[*Original date – 7 May 2020
• Life sucks, but it’s also the greatest thing you’ll experience
• I think my personalities speak to me through music. The reason certain songs catch my attention, and why I’ll listen to the same set of songs for so long, is that I feel something that must be a personality trying to tell me something. Once I stop feeling that unique pull is when I finally understand them. But I often forget the lessons, and that’s why I’ll feel the pull again to go back to old music
• I think the reason I decided to focus on bettering my mental health is that my depressed self stopped telling me new things. Depression is a trap because it’s cyclical. It will always pull you in a direction, in essence moveing you “forward,” but after awhile you realize you’ve been moving aimlessly in a circle and really haven’t moved anywhere new at all. Everything feels practically the same, only slightly different since time has passed. That’s why my depressed memories are so blury; they’re really years’ worth of memories overlapping.
Depression keeps you busy in the sense that it takes up your time. It lets you move but it never really gets you anywhere new. If you define your life as the time between birth and death, then depression lets you “experience life” in the sense that if you have already experienced birth, you will eventually die no matter how you use your time. Since everything feels the same no matter where you go, you decide to stop moving at all. People say life is short, but it’s unbearably long if you don’t use your time in a productive way.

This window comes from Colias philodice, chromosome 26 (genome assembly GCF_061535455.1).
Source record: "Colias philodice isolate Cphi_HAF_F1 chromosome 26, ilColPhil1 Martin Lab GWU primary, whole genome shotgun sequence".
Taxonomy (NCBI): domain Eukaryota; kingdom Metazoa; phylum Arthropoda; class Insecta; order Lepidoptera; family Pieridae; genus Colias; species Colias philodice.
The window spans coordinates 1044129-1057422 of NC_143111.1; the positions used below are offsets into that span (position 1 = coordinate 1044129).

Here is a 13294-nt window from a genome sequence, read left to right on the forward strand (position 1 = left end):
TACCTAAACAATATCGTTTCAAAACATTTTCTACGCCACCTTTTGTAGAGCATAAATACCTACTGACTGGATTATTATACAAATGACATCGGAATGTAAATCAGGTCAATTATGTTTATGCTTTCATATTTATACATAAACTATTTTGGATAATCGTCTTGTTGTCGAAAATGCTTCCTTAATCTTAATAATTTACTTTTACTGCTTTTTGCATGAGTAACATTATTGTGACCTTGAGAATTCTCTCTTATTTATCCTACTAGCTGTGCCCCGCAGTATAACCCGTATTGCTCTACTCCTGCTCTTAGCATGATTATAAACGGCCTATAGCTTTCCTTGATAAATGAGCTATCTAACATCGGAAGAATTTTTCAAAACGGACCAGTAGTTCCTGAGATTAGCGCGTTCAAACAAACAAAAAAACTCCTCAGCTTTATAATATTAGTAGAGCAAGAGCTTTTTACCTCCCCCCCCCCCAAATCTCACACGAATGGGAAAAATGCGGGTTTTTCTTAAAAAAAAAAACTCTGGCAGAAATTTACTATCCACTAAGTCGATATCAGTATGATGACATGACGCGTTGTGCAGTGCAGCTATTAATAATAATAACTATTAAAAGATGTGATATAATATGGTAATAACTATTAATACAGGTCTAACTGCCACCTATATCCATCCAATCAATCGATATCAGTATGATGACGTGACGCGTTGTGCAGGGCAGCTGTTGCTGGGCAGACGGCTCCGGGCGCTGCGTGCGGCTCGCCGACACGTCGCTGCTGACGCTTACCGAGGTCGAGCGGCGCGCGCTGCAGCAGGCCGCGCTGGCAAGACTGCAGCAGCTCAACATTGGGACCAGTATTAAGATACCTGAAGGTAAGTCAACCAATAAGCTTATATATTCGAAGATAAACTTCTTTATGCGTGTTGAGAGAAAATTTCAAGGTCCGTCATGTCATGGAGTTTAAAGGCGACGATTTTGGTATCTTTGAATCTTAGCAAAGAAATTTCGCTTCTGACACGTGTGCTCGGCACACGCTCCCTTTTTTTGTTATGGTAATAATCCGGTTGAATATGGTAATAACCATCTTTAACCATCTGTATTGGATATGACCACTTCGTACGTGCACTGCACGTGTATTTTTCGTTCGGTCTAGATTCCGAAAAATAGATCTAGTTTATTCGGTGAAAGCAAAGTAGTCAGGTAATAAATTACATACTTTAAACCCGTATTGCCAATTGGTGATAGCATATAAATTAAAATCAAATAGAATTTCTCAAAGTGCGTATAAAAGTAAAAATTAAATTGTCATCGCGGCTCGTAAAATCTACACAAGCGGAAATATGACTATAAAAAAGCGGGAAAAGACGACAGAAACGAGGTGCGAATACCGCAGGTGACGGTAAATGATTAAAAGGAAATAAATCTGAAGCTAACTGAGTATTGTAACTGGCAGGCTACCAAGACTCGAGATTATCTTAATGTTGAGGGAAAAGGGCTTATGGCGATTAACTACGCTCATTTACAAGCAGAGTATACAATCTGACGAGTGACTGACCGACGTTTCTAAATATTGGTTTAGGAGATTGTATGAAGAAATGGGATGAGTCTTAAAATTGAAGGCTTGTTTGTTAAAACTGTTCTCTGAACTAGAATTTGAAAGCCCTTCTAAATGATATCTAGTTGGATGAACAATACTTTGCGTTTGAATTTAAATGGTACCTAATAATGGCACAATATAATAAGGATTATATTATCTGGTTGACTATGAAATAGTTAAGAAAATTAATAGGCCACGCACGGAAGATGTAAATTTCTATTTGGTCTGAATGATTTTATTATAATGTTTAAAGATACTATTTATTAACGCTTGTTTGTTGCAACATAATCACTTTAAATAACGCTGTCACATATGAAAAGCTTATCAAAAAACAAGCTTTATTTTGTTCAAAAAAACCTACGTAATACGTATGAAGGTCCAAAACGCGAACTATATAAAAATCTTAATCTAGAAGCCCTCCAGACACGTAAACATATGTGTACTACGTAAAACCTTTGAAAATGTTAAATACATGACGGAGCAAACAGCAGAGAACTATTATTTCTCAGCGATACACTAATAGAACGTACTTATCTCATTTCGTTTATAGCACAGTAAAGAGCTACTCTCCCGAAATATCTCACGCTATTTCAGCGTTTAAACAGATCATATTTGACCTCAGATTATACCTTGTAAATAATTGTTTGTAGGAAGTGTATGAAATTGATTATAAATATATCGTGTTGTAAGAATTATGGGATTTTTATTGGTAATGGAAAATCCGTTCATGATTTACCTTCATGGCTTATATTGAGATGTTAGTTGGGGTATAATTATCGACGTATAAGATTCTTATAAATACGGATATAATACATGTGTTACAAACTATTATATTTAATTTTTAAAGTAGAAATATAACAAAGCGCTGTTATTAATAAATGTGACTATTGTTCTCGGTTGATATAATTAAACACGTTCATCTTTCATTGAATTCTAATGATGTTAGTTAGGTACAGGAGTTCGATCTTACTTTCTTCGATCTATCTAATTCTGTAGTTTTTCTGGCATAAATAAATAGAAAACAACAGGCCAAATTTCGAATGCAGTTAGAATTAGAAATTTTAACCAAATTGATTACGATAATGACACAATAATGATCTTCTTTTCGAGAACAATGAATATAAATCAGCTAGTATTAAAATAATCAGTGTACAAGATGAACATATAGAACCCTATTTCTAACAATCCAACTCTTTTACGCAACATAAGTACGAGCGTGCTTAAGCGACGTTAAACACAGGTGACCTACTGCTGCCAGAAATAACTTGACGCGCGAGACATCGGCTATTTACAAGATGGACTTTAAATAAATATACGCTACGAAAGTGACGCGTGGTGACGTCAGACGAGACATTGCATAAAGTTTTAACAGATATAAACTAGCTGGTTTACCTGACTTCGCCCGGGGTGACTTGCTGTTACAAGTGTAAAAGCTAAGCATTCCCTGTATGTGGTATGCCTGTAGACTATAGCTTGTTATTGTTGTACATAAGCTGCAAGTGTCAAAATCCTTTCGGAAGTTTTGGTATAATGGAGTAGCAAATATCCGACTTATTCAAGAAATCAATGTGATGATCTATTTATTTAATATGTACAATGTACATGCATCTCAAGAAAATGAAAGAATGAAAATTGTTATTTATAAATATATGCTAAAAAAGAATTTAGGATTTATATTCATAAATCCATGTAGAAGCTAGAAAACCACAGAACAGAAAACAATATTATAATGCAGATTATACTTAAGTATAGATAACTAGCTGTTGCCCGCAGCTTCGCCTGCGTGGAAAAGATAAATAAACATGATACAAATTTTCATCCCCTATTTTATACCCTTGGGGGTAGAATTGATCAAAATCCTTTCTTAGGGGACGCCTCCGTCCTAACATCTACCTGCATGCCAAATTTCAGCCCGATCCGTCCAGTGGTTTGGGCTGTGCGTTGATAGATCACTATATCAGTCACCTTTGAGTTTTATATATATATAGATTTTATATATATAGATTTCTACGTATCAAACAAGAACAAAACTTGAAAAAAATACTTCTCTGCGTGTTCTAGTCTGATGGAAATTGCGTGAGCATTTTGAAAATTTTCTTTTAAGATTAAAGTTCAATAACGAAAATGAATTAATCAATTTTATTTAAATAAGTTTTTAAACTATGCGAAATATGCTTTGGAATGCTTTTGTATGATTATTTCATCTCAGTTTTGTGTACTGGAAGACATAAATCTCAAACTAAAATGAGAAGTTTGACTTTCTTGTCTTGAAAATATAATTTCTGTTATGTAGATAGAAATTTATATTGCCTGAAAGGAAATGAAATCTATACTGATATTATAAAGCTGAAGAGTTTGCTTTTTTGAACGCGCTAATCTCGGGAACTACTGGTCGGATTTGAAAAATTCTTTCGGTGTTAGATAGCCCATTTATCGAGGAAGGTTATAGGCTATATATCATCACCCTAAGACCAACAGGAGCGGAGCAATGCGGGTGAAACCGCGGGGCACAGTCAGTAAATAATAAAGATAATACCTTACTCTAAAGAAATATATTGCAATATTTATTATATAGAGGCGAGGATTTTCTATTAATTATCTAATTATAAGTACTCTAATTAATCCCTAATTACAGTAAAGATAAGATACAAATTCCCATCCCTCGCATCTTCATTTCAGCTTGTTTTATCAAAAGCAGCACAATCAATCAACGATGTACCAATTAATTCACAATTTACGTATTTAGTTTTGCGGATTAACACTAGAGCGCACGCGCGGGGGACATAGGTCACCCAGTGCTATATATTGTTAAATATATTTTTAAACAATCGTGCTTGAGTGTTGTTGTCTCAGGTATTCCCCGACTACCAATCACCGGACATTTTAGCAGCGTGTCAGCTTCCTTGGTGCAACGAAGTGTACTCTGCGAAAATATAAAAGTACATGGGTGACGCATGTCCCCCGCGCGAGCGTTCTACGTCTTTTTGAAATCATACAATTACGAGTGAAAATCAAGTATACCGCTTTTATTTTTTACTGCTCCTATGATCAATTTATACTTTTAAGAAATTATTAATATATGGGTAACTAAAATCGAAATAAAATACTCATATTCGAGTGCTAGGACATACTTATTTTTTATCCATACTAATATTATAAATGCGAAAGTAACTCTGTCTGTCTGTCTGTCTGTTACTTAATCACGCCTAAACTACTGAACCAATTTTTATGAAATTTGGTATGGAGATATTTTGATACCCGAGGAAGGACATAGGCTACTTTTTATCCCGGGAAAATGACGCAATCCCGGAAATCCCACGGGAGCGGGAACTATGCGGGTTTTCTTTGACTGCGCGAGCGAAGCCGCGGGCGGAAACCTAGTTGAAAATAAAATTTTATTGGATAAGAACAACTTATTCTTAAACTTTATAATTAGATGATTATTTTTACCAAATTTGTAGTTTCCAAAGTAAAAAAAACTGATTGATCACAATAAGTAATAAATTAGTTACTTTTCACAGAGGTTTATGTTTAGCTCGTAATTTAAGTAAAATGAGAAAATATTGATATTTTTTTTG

• I just realized the reason I stopped taking my Adderall is that I knew I was abusing it to handle my depression. When I was on an Adderall binge, I felt energized and alive, even after 3 days without sleeping. But since I relied on my Adderall to give me energy, I neglected myself. I didn’t need to eat well, exercise, sleep, or really take care of myself at all. This worked fine when I was younger and still in soccer shape, but I finally realized it wasn’t sustainable. As my body degraded, my reliance on Adderall increased, and coming down became worse and worse. After coming down, I wasn’t tired, I was exhausted. I wasn’t sore, I had debilitating aches. Walking up stairs felt like I ran a mile, sometimes even making me puke. Because coming down became too difficult, I put it off. All-nighter binges turned into multiple day binges, but all that did was make coming down that much worse. It clicked that I couldn’t do this anymore. My body felt damaged, not hurt, and I guess that finally woke me up. So I quit cold turkey and stopped filling my prescriptions. I was planning on getting it out of my system long enough to where I felt normal enough where I could start taking it again, but in a more responsible way. But I kept waiting, and waiting, and waiting, but the normal feeling wasn’t coming back. This time the exhaustion wasn’t going away, and eventually I ran out of energy to keep myself going. The depression finally broke through and surrounded me. I tried to stay afloat, but eventually I slipped under. I felt like I was drowning, but for some reason I didn’t let myself die even though that seemed like the only way to escape the torture of constant drowning. I refused to die because I didn’t thing I deserved the relief. But that same logic that kept me alive, kept me from bettering myself. I didn’t deserve the relief of death nor the happiness of life. So I let myself continue to drown.